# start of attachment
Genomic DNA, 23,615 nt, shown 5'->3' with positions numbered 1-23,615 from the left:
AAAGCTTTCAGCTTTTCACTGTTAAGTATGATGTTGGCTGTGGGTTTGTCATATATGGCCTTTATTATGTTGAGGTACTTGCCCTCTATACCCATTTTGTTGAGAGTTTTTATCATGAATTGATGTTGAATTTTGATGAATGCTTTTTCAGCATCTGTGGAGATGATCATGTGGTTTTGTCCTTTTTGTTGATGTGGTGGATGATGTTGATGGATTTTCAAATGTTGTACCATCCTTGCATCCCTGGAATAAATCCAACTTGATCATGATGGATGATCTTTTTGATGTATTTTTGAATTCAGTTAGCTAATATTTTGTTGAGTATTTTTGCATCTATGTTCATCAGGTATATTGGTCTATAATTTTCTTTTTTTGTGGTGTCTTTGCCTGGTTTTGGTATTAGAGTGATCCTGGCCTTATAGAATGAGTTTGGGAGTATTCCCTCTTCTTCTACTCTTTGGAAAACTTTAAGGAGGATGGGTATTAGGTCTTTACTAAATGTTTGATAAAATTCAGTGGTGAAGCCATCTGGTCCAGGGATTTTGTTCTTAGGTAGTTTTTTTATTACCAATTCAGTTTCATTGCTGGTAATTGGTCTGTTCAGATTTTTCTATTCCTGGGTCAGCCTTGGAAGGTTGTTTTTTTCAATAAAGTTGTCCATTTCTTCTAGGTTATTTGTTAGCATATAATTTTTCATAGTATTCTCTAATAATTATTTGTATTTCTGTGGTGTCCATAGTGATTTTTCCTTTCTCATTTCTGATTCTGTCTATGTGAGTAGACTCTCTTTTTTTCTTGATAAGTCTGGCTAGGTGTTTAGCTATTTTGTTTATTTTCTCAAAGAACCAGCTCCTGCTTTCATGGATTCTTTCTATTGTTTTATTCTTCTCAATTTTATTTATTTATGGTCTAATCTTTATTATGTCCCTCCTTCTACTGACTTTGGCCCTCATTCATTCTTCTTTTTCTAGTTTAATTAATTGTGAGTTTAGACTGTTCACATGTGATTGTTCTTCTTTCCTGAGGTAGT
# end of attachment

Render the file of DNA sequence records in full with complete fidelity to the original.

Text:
Genomic DNA, 23,615 nt, shown 5'->3' with positions numbered 1-23,615 from the left:
AAAGCTTTCAGCTTTTCACTGTTAAGTATGATGTTGGCTGTGGGTTTGTCATATATGGCCTTTATTATGTTGAGGTACTTGCCCTCTATACCCATTTTGTTGAGAGTTTTTATCATGAATTGATGTTGAATTTTGATGAATGCTTTTTCAGCATCTGTGGAGATGATCATGTGGTTTTGTCCTTTTTGTTGATGTGGTGGATGATGTTGATGGATTTTCAAATGTTGTACCATCCTTGCATCCCTGGAATAAATCCAACTTGATCATGATGGATGATCTTTTTGATGTATTTTTGAATTCAGTTAGCTAATATTTTGTTGAGTATTTTTGCATCTATGTTCATCAGGTATATTGGTCTATAATTTTCTTTTTTTGTGGTGTCTTTGCCTGGTTTTGGTATTAGAGTGATCCTGGCCTTATAGAATGAGTTTGGGAGTATTCCCTCTTCTTCTACTCTTTGGAAAACTTTAAGGAGGATGGGTATTAGGTCTTTACTAAATGTTTGATAAAATTCAGTGGTGAAGCCATCTGGTCCAGGGATTTTGTTCTTAGGTAGTTTTTTTATTACCAATTCAGTTTCATTGCTGGTAATTGGTCTGTTCAGATTTTTCTATTCCTGGGTCAGCCTTGGAAGGTTGTTTTTTTCAATAAAGTTGTCCATTTCTTCTAGGTTATTTGTTAGCATATAATTTTTCATAGTATTCTCTAATAATTATTTGTATTTCTGTGGTGTCCATAGTGATTTTTCCTTTCTCATTTCTGATTCTGTCTATGTGAGTAGACTCTCTTTTTTTCTTGATAAGTCTGGCTAGGTGTTTAGCTATTTTGTTTATTTTCTCAAAGAACCAGCTCCTGCTTTCATGGATTCTTTCTATTGTTTTATTCTTCTCAATTTTATTTATTTATGGTCTAATCTTTATTATGTCCCTCCTTCTACTGACTTTGGCCCTCATTCATTCTTCTTTTTCTAGTTTAATTAATTGTGAGTTTAGACTGTTCACATGTGATTGTTCTTCTTTCCTGAGGTAGT